Watchmen: The End is Nigh
A treasure constantly blurring the lines between "graphic" and "novel", Alan Moore and Dave Gibbons' 1986 mini-series forever revolutionised the way that comic book stories were told.
- Beautiful graphics, fantastic fighting engine, wonderful local co-op
- Recycled enemies and threats, some cheesy voice acting, no online multiplayer
Sceptical from the start, I found myself addicted and engaged within minutes of booting up The End is Nigh. With a stellar fighting engine and some of the best co-op play this side of Streets of Rage, Watchmen proves itself a fantastic experience for crimefighters both old and new.
A treasure constantly blurring the lines between "graphic" and "novel", Alan Moore and Dave Gibbons' 1986 mini-series forever revolutionised the way that comic book stories were told. After heralding Watchmen as a literary masterpiece and landmark for the comic book industry, it's a bit of a culture shock to be handed a video game based off of the seminal story. Thankfully, independent developer Deadline Games of Total Overdose fame pulled off Watchmen's conversion to third-person brawler with surprising finesse, managing to capture the essence of the renowned comic into a short but sweet, must-have title for even the most hardened and stubborn Watchmen fans, all the while leaving it entirely accessible to newcomers that don't know Dr. Manhattan from Dr. Seuss.
Partners in CrimeBusting
The End is Nigh takes place in 1972, over a decade before the events in the graphic novel and five long years before masked vigilantes are forced to retire their capes and cowls. The dynamic duo of Nite Owl and Rorschach are mulling over a recent political scandal involving the infamous Watergate hotel when a police bulletin announces a prison riot at Sing Sing Prison. Within minutes, the masked heroes are on the Owlship and en route to break up the commotion. Upon discovery that Underboss, a villain mentioned only in passing in the comics has escaped from Sing Sing, it's up to Nite Owl and Rorschach to explore the seedy underbelly of New York City in order to take the criminal mastermind down for good.
Watchmen is designed as a third person brawler, allowing you to play as either Nite Owl or Rorschach at any given time — each character with their own unique abilities, moves and special attacks. Where Nite Owl takes down goons with a combination of martial arts prowess and innovative gadgets, Rorschach has no problem fighting dirty and cracking thugs' skulls in with whatever weapon he can find lying around. It's these distinctions between the selectable heroes that really makes The End is Nigh a memorable experience. For instance, where Rorschach has a "Rage" meter that allows the fedora-clad vigilante to release his pent-up anger with the push of a button, Nite Owl has a "Charge" meter that lowers with each gadget he uses, ranging from smoke-bombs to electrifying his suit and shocking the surrounding foes. Combat isn't the only thing affected by your character choice: where Rorschach can shimmy up drainage pipes and squeeze through small openings, Nite Owl can grapple onto roof-tops and lift heavy gates. Watchmen has a real emphasis on teamwork, and with either the game's expert AI, or more ideally, a good friend by your side for the split-screen co-op, you'll never be forced to fight alone.
Five to Midnight
The game's fighting engine is a blast, with each attack and movement serving a distinct purpose. After playing through the game as both Nite Owl and Rorschach, I never once felt the game fall into button mashing territory. I had to constantly think on my feet - use Rorschach's speed to my advantage on larger enemies and Nite Owl's bone-crunching counter-attacks when overwhelmed. And trust me: with up to twenty foes onscreen at one time, you're bound to find yourself against some uneven odds. Watchmen looks absolutely gorgeous through and through from the rain-drops soaking into Rorschach's trench-coat to the incredibly detailed light bouncing from fluorescent signs to New York's rugged pavement. The animations couldn't be any smoother and are expertly displayed both in and out of combat - especially during the heroes' sinew-snapping finishers. While the game suffers from a bit of slowdown when too many thugs clutter the screen, it never feels overwhelming, nor does it detract from the overall experience.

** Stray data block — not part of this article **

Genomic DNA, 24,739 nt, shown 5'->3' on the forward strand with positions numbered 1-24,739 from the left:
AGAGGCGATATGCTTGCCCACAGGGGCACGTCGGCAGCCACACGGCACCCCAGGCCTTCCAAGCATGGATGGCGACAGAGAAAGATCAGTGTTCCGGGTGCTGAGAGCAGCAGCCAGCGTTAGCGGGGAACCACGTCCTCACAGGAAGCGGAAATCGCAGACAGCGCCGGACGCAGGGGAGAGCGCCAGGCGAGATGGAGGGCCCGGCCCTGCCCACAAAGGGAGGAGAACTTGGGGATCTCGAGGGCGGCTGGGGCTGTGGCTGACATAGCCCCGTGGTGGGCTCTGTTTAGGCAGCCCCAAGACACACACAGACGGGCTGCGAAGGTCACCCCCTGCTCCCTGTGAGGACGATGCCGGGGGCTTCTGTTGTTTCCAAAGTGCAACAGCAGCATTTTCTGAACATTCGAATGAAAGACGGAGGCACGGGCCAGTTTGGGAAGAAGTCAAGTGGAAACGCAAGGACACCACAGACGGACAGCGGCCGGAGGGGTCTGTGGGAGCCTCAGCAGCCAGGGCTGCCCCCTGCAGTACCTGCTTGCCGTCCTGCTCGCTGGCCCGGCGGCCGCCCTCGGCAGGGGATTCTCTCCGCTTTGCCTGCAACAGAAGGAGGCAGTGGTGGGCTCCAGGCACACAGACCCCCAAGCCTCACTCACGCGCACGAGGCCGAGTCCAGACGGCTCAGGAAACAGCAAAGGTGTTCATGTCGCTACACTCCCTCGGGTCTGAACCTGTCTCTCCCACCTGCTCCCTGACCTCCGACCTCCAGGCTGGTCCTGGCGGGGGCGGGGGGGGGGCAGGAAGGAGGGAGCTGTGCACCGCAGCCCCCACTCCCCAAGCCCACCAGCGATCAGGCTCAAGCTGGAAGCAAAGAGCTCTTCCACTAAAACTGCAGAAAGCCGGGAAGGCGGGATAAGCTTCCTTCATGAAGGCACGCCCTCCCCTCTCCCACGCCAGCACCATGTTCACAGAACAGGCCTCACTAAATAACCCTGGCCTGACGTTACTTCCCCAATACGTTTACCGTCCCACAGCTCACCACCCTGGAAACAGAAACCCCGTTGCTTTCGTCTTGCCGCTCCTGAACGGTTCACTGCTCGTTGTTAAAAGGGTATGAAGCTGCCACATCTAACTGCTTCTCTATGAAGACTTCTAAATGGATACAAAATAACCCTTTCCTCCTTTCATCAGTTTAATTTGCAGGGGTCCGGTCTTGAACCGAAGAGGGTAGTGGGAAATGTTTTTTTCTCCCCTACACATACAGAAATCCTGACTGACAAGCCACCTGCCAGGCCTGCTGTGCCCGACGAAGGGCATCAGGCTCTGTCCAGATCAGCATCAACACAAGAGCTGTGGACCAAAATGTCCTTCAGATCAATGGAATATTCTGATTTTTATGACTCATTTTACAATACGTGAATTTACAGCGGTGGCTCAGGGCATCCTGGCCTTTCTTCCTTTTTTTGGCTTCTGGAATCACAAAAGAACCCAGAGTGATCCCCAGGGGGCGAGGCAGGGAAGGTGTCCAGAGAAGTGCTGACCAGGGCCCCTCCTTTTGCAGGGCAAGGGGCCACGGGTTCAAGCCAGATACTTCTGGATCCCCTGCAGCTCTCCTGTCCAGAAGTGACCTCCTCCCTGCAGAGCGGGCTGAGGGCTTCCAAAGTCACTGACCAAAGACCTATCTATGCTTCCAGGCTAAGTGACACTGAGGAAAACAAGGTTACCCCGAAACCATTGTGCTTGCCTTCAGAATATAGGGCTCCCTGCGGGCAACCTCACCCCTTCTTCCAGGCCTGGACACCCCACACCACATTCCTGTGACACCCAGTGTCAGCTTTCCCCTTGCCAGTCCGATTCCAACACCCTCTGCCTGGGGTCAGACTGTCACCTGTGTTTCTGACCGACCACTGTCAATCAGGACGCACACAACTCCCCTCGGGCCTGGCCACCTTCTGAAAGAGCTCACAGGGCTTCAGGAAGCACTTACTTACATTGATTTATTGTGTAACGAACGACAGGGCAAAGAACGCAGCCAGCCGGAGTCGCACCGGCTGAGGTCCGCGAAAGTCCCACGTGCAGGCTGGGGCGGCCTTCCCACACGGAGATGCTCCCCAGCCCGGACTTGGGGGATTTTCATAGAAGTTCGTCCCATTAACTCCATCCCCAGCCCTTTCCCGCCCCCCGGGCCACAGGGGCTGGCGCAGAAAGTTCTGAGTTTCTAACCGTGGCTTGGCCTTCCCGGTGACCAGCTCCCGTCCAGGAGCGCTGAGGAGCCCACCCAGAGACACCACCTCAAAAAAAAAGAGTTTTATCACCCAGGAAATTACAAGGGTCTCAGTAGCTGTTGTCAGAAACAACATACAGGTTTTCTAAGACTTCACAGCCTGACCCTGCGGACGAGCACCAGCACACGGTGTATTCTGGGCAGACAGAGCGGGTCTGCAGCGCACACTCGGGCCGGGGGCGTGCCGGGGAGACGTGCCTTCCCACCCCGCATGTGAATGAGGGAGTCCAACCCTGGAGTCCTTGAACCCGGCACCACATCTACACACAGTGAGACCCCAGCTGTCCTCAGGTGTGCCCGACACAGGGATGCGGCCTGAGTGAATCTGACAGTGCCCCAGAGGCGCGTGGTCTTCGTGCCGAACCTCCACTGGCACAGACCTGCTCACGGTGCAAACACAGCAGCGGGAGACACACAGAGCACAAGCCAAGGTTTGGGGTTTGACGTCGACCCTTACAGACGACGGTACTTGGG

The script for The End is Nigh was penned by none other than DC's own Len Wein, an editor that worked alongside Moore and Gibbons on the original comic. Wein's experience with the characters is extremely prevalent throughout the title, from Nite Owl's liberal kindheartedness to Rorschach's black-and-white objectivist views constantly on display in both the game's minimally animated comic book cut-scenes, not to mention some brilliantly written back-and-forths between our protagonists in-game. Unfortunately, nine times out of ten the banter is broken up by recycled threats from oncoming foes, laced with f-bombs and other stock threats. I remember being truly engaged when, after fending off a gang of Topknots, Nite Owl and Rorschach began an intriguing argument about the loss of innocence in our society's youth. Shortly thereafter, a foul-mouthed ruffian with a voice eerily similar to the rioters in the first chapter threatens to do something rather unpleasant to me with Nite Owl's goggles. Hurm.
Just What Manhattan Ordered
So, is Watchmen worth your hard-earned cash? I'm going to have to give a resounding "yes" to this expertly crafted beat-em-up. Even with its' shortcomings Watchmen always feels fresh, and really stands apart as a downloadable title. With plenty of collectibles for completionists such as myself scattered across every chapter met with simple pick up and play brawling for gamers both old and new, there's something to be found in Watchmen for just about everyone.
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